Content from the Brookings Institution India Center is now archived. After seven years of an impactful partnership, as of September 11, 2020, Brookings India is now the Centre for Social and Economic Progress, an independent public policy institution based in India.
The paper discusses the need to focus attention on the primacy of growth as a policy objective. As the achievement of annual economic growth of about 7% has almost become commonplace, the country is now in danger of suffering from a degree of complacency. If India is to eliminate poverty and achieve upper middle income status in the foreseeable future, by around 2035, it must elevate its growth trajectory to the next level. This paper analyses the key macroeconomic tasks ahead to take growth back to 8-9%: sustained increase in savings and investment, fiscal consolidation through enhanced tax revenues, and a step up in infrastructure investment.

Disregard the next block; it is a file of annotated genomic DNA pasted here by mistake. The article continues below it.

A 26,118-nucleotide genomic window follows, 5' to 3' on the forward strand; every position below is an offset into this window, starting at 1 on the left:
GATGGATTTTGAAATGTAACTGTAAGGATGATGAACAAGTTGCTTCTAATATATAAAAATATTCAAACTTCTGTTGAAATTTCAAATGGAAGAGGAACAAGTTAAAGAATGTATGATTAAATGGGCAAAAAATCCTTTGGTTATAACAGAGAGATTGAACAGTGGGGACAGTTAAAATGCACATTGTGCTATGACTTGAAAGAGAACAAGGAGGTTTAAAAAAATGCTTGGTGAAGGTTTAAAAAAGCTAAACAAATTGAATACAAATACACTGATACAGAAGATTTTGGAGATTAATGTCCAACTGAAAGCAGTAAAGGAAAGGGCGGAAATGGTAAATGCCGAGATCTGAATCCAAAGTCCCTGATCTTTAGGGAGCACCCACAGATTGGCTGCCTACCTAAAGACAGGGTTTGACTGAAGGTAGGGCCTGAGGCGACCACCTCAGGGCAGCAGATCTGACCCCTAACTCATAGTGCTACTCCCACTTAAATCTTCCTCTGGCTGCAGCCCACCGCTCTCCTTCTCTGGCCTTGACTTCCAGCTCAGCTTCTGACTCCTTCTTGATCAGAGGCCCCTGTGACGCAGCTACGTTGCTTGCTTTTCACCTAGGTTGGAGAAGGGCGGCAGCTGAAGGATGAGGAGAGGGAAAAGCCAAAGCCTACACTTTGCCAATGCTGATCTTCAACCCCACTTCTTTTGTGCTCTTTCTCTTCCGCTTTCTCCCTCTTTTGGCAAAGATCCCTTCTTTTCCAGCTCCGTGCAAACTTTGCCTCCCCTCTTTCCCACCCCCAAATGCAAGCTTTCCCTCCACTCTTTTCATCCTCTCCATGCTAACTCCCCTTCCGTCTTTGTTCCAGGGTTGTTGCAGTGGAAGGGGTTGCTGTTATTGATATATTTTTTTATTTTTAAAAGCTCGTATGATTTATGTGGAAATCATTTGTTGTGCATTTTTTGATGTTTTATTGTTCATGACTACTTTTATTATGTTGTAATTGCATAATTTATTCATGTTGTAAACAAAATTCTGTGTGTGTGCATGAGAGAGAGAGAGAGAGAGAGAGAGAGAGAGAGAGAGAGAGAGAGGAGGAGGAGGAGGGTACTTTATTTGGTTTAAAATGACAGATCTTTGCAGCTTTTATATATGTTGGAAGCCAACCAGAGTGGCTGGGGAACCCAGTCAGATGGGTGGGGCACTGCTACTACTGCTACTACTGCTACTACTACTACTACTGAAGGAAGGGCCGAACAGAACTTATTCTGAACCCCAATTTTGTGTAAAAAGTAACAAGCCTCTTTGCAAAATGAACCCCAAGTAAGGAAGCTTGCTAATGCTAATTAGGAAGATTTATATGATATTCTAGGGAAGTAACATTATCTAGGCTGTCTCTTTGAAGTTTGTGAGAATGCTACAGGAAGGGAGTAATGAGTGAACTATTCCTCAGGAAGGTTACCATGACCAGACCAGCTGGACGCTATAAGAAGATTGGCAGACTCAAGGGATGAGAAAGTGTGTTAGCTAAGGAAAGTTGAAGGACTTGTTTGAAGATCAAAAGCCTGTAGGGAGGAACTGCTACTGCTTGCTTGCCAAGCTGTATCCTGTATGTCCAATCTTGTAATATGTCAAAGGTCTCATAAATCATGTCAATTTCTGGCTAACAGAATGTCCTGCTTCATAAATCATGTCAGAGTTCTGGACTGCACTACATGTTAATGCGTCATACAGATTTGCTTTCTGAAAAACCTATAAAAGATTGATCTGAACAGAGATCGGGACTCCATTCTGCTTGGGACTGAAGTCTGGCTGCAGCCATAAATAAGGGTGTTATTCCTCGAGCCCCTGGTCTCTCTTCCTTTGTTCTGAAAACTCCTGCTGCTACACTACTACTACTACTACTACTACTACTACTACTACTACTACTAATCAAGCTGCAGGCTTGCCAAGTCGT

Distinguished Fellow - Centre for Social and Economic Progress
Senior Fellow - Yale Jackson Institute for Global Affairs
It also highlights the need to revive animal spirits in the private sector to rekindle investment, particularly in an internationally competitive manufacturing sector. This would need the maintenance of a realistic competitive exchange rate, along with implementation of long overdue bold land and labour reforms, incentivising labour using manufactured exports, and a focus on industrial research and development.
Efficient growth promoting private sector functioning requires the next generation of reforms to concentrate on the institutional and technical strengthening necessary to empower government at all levels, which enables it to ensure delivery of essential public goods and services, particularly in health and education.
[Because India cannot tackle China's growing presence on its own,] you have now seen a broader switch in Indian strategy that has involved both developing its own capabilities and welcoming other external actors.